As an admirer of Demidenko, I feel some regret at carping in the face of tremendous virtuosity. Generally I feel rather overdosed on the massive and short-changed on the tenderness and inwardness. His approach does throw interesting light at times, but - although I shall be accused of stereotyping - his Russianness is inescapable. However, when another Russian – Sviatoslav Richter - played Schumann he somehow managed to capture more fantasy and avoid browbeating.

The Third Sonata rarely appears either live or recorded. Its history is complicated, an initial five-movement format being reduced – at the wish of the publisher Haslinger – to a three-movement “Concert sans orchestre”. This reduction was achieved by cutting the two scherzos, but in his revision of 1853 Schumann restored the second of these and made other alterations. Demidenko plays all five movements and also reinstates in the central movement two variations which never got beyond Schumann’s original autograph. According to Misha Donat’s exemplary sleeve-notes, these were only published as recently as 1983. This sonata is also one of Schumann’s most thematically integrated works, the opening five-note phrase appearing throughout in different forms.

Demidenko plunges into the opening movement – another example of Schumann’s startling treatment of sonata form – with typical power and assurance. However, while again admiring the technical mastery, I miss that last degree of lyrical fantasy, the essential buoyancy found in the very greatest Schumann performances. A little too often Demidenko’s weighty, saturated tone favours the vertical at the expense of the singing horizontal line.

The first scherzo, marked “Vivacissimo”, is one of Schumann’s most idiosyncratic studies in quasi-syncopation, defying the first-time listener to find the bar lines. The printed dynamic level is often quite subdued, a detail one would not necessarily guess from this hefty performance. Also, Schumann’s capricious wit is underplayed. However, Demidenko finds some of his most exquisite tone for the lovely melody of the trio. This lyrical music, devoid of all rhythmic puzzles, provides perfect contrast.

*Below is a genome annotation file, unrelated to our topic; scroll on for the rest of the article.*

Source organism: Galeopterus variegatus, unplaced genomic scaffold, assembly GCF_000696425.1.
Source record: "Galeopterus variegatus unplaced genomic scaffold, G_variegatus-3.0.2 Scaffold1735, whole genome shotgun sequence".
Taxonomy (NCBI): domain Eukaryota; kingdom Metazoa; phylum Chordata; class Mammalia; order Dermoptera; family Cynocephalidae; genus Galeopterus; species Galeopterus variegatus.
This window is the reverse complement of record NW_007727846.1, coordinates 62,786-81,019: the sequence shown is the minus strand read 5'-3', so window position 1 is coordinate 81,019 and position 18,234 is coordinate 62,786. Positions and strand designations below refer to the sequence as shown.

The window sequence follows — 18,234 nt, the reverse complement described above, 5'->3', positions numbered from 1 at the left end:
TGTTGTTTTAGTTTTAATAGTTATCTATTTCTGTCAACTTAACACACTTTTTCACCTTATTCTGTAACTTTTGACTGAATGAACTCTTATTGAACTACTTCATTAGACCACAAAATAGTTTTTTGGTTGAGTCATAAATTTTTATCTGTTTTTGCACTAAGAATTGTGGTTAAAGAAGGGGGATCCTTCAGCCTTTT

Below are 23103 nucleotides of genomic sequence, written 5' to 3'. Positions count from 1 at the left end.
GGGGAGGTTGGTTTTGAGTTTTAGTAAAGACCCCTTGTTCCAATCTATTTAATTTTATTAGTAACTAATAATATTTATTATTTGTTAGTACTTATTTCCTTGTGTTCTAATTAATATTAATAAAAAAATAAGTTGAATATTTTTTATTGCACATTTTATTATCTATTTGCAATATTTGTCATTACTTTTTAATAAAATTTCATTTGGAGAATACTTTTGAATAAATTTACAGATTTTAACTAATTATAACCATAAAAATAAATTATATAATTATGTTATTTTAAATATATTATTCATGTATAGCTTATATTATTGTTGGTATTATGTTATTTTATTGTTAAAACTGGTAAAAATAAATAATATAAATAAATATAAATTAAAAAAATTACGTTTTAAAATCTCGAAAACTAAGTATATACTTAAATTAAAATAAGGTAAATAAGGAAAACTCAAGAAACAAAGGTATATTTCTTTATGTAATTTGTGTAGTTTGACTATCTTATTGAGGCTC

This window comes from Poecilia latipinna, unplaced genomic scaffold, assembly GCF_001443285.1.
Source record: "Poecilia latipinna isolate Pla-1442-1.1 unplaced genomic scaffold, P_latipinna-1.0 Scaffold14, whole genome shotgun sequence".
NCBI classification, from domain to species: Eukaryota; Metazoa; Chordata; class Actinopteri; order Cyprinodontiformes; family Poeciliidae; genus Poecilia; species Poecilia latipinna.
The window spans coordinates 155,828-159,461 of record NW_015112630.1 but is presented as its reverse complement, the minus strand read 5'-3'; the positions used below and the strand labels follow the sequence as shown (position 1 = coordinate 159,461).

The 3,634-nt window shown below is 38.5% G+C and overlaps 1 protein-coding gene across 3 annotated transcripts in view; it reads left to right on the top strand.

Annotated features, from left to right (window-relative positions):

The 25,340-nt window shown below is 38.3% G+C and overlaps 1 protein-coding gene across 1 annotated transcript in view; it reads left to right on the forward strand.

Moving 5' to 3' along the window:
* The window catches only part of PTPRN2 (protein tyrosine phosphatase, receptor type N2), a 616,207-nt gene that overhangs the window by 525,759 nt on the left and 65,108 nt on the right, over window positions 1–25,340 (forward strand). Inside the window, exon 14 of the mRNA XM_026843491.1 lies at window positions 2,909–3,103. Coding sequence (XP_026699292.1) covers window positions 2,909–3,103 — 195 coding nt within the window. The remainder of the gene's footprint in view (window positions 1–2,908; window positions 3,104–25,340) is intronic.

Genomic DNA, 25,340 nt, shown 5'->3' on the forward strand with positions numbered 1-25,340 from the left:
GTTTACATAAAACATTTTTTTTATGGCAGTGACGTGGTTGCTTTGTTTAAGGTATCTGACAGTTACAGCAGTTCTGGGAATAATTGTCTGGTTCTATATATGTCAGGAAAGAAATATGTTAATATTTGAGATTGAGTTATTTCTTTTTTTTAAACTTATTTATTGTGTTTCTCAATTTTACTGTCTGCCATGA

The central “Quasi Variazioni” is a deeply touching movement which Demidenko plays most beautifully. Its theme is supposedly by Clara Schumann but, as John Daverio has written, “the ‘Andantino by Clara Wieck’ … cannot be found in any of the surviving sources for her music”.

The second scherzo (D flat major) is robust in character, with a fluid trio section in D major. Again Demidenko impresses with his power, but reveals less of the whimsical.

Marked Prestissimo possible, the Finale has a vertiginous effect, with the kind of rhythmic wizardry which Daverio rightly traces to the influence of Paganini. Here Demidenko is in his element, carrying off a tour de force – though my general reservations about the sheer weight of his tone still apply.

Repeated hearings consistently reveal more of the beauties of these two works, especially the neglected Third Sonata. Clearly, Demidenko (marvellously recorded) will win many admirers for this richly characterful music, without being the last word in Schumann style.

Philip Borg-Wheeler